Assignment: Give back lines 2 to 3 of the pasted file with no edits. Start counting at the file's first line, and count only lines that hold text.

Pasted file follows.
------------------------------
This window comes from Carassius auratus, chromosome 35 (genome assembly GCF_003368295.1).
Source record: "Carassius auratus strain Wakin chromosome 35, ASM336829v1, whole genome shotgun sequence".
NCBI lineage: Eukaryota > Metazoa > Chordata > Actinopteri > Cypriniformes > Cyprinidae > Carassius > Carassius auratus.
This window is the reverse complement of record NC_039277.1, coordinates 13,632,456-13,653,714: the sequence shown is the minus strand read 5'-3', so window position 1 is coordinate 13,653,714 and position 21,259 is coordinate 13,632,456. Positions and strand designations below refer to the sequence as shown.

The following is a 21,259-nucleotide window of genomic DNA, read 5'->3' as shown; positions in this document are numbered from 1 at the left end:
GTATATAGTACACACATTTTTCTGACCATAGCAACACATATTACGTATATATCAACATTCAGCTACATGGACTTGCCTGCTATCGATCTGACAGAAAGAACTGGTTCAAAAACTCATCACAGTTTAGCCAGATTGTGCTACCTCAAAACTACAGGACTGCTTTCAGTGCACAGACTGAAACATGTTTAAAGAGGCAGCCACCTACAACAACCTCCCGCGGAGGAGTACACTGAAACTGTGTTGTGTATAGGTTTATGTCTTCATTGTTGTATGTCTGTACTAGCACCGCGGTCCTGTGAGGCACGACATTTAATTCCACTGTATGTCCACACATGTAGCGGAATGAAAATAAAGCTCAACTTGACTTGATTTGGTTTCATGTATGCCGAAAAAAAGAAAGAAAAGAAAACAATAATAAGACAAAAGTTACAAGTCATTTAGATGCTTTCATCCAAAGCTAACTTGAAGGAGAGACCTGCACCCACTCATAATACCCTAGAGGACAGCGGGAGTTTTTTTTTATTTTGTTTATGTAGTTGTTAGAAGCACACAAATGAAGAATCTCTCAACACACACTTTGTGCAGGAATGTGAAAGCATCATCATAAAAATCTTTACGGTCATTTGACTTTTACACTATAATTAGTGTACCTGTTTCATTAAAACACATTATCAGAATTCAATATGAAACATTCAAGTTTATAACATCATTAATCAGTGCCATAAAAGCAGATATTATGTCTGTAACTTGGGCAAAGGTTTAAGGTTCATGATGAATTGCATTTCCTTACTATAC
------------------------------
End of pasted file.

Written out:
Source record: "Carassius auratus strain Wakin chromosome 35, ASM336829v1, whole genome shotgun sequence".
NCBI lineage: Eukaryota > Metazoa > Chordata > Actinopteri > Cypriniformes > Cyprinidae > Carassius > Carassius auratus.